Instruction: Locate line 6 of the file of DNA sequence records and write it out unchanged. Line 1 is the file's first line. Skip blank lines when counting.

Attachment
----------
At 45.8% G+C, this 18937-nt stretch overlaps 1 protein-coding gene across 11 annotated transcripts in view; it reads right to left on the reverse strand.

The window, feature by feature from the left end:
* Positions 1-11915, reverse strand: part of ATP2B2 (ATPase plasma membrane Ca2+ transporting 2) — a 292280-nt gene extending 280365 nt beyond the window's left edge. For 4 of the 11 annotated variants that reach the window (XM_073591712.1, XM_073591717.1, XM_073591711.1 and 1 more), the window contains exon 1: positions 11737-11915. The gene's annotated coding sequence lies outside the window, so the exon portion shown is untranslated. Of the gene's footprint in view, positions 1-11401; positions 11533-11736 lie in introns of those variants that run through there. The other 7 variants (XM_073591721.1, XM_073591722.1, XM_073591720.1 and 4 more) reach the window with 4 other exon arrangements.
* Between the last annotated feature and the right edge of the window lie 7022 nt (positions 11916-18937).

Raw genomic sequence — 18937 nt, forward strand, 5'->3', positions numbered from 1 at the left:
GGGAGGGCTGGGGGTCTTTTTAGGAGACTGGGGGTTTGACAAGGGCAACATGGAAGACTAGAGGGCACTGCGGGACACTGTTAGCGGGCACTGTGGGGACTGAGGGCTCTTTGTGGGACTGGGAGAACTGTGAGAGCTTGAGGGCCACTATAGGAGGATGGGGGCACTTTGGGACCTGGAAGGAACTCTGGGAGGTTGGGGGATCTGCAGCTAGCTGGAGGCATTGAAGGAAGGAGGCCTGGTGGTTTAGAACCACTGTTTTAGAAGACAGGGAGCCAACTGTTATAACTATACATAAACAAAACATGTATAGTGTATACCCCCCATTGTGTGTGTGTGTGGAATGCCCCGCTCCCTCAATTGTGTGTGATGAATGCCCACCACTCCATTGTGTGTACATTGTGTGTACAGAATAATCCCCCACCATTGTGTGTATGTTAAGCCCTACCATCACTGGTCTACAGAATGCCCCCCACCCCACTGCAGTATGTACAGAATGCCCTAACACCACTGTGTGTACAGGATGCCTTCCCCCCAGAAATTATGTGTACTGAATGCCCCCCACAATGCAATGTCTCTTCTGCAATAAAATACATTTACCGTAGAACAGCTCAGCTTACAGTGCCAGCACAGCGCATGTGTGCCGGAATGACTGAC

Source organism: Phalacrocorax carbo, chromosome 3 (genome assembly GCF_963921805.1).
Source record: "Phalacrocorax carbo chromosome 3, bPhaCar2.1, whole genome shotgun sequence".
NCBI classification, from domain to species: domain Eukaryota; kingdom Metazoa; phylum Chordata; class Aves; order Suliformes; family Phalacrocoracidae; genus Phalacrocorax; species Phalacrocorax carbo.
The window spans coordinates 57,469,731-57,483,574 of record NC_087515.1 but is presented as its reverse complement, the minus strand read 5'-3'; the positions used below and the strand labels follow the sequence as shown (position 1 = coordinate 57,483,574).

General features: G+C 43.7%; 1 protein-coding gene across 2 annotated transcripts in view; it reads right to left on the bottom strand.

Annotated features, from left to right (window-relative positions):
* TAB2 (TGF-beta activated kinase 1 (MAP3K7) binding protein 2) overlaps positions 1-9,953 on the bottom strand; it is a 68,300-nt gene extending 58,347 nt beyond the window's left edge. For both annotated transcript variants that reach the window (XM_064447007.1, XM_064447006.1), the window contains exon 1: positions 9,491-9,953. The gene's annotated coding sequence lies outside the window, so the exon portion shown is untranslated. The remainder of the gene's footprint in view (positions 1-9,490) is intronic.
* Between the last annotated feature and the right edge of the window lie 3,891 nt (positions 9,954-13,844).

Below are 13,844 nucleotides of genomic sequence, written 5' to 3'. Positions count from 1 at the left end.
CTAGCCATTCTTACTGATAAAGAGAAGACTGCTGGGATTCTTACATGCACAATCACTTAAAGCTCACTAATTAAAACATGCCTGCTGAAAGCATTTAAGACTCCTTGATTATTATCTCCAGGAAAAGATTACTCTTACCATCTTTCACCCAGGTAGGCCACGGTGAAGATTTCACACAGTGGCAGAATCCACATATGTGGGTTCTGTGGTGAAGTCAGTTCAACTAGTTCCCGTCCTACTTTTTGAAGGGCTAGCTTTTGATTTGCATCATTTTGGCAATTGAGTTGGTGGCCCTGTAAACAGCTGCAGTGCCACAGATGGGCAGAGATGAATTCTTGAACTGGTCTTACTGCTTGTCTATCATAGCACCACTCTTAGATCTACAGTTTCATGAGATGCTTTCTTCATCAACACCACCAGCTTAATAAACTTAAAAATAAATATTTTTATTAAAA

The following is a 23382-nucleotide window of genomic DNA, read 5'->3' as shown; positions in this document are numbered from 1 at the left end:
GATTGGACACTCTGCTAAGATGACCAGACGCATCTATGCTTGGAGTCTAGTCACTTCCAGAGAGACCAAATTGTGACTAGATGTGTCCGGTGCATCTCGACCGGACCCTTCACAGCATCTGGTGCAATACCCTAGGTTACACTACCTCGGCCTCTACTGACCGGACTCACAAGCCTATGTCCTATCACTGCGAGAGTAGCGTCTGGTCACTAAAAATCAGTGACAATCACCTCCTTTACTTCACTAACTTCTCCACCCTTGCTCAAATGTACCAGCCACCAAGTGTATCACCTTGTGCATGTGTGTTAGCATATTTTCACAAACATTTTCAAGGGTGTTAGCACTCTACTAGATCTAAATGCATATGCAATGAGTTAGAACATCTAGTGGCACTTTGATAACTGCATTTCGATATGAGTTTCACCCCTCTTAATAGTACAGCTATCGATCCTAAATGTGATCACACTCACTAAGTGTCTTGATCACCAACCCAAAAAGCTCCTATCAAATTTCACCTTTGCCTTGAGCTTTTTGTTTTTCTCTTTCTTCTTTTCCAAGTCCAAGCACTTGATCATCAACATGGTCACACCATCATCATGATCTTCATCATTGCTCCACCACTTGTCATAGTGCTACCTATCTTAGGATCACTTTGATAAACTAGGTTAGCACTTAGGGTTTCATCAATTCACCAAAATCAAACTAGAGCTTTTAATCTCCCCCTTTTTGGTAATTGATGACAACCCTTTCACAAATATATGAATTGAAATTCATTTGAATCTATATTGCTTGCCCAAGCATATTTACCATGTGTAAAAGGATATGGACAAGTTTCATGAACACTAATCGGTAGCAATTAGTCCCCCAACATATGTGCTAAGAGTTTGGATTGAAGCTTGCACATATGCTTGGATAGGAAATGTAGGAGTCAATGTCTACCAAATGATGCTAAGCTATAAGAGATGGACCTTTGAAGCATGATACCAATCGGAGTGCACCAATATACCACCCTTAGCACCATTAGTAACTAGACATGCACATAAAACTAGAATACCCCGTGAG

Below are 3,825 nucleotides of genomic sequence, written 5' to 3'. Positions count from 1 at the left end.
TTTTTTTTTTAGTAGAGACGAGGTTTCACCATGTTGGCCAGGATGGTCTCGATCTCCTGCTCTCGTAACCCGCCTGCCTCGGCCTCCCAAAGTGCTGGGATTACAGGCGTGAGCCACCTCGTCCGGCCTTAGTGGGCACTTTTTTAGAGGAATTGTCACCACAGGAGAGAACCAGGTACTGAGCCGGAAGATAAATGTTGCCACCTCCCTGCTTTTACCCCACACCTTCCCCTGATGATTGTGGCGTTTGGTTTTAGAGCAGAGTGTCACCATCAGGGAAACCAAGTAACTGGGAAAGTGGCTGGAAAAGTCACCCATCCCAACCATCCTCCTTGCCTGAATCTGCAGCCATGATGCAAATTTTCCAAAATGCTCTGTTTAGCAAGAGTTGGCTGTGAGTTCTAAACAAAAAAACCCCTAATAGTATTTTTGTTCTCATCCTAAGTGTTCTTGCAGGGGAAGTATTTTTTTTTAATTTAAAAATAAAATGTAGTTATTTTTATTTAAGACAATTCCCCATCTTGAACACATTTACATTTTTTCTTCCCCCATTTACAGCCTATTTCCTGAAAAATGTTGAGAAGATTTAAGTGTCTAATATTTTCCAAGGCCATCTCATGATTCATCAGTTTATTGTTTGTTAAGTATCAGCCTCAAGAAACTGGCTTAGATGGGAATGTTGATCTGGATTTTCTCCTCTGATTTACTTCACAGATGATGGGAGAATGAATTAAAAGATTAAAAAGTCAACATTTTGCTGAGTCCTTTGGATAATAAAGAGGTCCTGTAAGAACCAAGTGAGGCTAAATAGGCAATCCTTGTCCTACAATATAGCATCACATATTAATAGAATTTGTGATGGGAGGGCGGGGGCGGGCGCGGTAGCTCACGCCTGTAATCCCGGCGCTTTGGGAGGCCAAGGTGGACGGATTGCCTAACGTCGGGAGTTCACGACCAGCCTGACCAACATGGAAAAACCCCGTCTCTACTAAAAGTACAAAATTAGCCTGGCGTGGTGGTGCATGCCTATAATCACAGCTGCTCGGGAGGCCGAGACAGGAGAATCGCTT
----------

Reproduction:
GGGAGGGCTGGGGGTCTTTTTAGGAGACTGGGGGTTTGACAAGGGCAACATGGAAGACTAGAGGGCACTGCGGGACACTGTTAGCGGGCACTGTGGGGACTGAGGGCTCTTTGTGGGACTGGGAGAACTGTGAGAGCTTGAGGGCCACTATAGGAGGATGGGGGCACTTTGGGACCTGGAAGGAACTCTGGGAGGTTGGGGGATCTGCAGCTAGCTGGAGGCATTGAAGGAAGGAGGCCTGGTGGTTTAGAACCACTGTTTTAGAAGACAGGGAGCCAACTGTTATAACTATACATAAACAAAACATGTATAGTGTATACCCCCCATTGTGTGTGTGTGTGGAATGCCCCGCTCCCTCAATTGTGTGTGATGAATGCCCACCACTCCATTGTGTGTACATTGTGTGTACAGAATAATCCCCCACCATTGTGTGTATGTTAAGCCCTACCATCACTGGTCTACAGAATGCCCCCCACCCCACTGCAGTATGTACAGAATGCCCTAACACCACTGTGTGTACAGGATGCCTTCCCCCCAGAAATTATGTGTACTGAATGCCCCCCACAATGCAATGTCTCTTCTGCAATAAAATACATTTACCGTAGAACAGCTCAGCTTACAGTGCCAGCACAGCGCATGTGTGCCGGAATGACTGAC